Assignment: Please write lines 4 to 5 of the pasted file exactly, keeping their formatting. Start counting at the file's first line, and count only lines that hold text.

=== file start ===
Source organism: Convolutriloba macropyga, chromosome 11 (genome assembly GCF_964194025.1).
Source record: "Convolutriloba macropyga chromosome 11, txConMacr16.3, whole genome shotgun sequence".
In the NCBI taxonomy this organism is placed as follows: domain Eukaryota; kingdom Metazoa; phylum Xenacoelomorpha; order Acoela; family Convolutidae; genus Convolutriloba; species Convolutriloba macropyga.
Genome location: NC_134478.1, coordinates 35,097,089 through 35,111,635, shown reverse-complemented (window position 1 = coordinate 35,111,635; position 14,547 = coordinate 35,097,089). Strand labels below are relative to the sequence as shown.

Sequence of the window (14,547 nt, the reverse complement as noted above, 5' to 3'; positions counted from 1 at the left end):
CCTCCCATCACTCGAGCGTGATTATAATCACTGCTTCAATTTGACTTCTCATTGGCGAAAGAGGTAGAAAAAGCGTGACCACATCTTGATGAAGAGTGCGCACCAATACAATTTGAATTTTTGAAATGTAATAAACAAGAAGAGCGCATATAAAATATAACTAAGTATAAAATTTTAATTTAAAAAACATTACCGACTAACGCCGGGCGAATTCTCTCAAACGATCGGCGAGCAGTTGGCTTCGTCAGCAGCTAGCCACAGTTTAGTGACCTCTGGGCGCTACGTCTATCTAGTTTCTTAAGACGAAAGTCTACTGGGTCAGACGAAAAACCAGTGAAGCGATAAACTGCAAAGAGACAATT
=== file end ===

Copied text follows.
Genome location: NC_134478.1, coordinates 35,097,089 through 35,111,635, shown reverse-complemented (window position 1 = coordinate 35,111,635; position 14,547 = coordinate 35,097,089). Strand labels below are relative to the sequence as shown.

Sequence of the window (14,547 nt, the reverse complement as noted above, 5' to 3'; positions counted from 1 at the left end):